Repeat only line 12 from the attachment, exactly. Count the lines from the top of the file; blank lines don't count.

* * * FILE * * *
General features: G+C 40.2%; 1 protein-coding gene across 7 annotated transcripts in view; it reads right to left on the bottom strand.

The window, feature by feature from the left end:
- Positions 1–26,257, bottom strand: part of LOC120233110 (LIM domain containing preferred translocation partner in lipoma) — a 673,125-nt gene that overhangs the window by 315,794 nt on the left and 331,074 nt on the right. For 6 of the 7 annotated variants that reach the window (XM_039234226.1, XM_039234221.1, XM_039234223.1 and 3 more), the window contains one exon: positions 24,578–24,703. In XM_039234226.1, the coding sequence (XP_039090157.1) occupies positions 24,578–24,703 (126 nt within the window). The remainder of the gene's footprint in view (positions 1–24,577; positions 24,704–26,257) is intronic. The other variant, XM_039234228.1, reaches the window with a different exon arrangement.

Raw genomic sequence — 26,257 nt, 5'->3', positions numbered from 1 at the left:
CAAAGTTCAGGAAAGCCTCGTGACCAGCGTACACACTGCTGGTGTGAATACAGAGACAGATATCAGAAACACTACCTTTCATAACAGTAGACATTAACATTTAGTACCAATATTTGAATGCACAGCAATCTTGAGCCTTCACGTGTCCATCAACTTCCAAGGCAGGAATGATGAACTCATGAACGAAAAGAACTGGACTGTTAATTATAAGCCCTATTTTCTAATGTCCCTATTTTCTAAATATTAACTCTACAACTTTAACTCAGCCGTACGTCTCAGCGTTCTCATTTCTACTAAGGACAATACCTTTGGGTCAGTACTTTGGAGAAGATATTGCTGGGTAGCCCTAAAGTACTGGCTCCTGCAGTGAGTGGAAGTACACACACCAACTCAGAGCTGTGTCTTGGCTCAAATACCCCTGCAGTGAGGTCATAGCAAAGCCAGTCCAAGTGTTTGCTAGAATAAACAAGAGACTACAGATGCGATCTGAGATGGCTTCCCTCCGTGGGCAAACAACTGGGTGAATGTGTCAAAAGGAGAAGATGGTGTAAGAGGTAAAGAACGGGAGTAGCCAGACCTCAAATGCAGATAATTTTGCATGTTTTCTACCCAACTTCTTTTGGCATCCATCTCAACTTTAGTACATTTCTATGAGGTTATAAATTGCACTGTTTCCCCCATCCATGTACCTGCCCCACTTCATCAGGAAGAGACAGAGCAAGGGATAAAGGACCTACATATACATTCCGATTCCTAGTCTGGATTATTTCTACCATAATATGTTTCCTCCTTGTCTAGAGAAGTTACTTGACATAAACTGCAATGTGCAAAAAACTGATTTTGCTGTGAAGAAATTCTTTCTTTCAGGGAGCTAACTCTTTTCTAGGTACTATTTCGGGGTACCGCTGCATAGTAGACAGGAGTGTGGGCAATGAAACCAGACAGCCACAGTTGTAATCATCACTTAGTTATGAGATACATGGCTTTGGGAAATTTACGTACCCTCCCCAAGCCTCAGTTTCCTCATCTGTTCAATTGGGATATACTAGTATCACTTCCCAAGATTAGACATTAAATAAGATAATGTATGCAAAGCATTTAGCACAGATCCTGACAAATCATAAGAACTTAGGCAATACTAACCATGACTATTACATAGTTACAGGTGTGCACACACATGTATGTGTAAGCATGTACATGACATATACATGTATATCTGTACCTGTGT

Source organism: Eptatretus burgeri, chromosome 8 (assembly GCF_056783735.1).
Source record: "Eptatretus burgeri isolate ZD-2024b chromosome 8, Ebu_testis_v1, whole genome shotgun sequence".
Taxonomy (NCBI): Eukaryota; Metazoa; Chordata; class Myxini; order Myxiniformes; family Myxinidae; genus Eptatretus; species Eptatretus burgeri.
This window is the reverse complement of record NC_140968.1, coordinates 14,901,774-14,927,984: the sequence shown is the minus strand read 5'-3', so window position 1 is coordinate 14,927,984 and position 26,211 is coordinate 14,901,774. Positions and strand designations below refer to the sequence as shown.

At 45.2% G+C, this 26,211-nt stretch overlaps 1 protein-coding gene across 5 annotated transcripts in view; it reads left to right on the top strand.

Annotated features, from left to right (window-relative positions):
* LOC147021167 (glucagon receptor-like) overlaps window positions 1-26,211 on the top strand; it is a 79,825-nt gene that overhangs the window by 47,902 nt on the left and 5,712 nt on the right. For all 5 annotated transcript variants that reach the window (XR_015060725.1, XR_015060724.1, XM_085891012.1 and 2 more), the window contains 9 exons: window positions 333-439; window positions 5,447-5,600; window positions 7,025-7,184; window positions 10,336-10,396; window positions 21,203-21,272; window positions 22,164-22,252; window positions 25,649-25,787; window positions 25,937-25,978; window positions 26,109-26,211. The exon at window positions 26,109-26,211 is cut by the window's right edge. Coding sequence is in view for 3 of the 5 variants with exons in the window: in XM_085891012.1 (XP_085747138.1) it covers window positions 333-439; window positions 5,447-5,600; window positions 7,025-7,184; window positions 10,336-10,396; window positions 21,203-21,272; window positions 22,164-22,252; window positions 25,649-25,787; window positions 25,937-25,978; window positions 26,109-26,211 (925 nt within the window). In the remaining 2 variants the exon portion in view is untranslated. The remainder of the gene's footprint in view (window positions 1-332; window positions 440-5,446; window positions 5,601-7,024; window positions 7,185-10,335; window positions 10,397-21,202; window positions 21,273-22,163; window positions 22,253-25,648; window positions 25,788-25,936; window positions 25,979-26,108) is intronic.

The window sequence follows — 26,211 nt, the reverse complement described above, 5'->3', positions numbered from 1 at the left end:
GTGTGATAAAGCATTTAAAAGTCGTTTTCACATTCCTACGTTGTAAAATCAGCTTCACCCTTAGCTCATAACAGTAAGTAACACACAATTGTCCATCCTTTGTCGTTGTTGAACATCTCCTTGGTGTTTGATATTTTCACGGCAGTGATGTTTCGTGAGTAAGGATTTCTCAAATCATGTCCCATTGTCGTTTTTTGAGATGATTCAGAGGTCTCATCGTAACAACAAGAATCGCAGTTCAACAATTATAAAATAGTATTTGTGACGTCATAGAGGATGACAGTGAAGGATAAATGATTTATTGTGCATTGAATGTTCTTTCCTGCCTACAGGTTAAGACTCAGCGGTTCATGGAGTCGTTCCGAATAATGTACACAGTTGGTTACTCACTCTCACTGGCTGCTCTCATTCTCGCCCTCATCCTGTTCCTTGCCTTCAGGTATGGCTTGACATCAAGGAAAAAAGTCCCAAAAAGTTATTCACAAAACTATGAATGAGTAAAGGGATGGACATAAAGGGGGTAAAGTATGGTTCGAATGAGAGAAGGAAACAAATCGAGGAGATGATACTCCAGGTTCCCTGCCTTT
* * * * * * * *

* LOC147021167 (glucagon receptor-like) overlaps window positions 1-26,211 on the top strand; it is a 79,825-nt gene that overhangs the window by 47,902 nt on the left and 5,712 nt on the right. For all 5 annotated transcript variants that reach the window (XR_015060725.1, XR_015060724.1, XM_085891012.1 and 2 more), the window contains 9 exons: window positions 333-439; window positions 5,447-5,600; window positions 7,025-7,184; window positions 10,336-10,396; window positions 21,203-21,272; window positions 22,164-22,252; window positions 25,649-25,787; window positions 25,937-25,978; window positions 26,109-26,211. The exon at window positions 26,109-26,211 is cut by the window's right edge. Coding sequence is in view for 3 of the 5 variants with exons in the window: in XM_085891012.1 (XP_085747138.1) it covers window positions 333-439; window positions 5,447-5,600; window positions 7,025-7,184; window positions 10,336-10,396; window positions 21,203-21,272; window positions 22,164-22,252; window positions 25,649-25,787; window positions 25,937-25,978; window positions 26,109-26,211 (925 nt within the window). In the remaining 2 variants the exon portion in view is untranslated. The remainder of the gene's footprint in view (window positions 1-332; window positions 440-5,446; window positions 5,601-7,024; window positions 7,185-10,335; window positions 10,397-21,202; window positions 21,273-22,163; window positions 22,253-25,648; window positions 25,788-25,936; window positions 25,979-26,108) is intronic.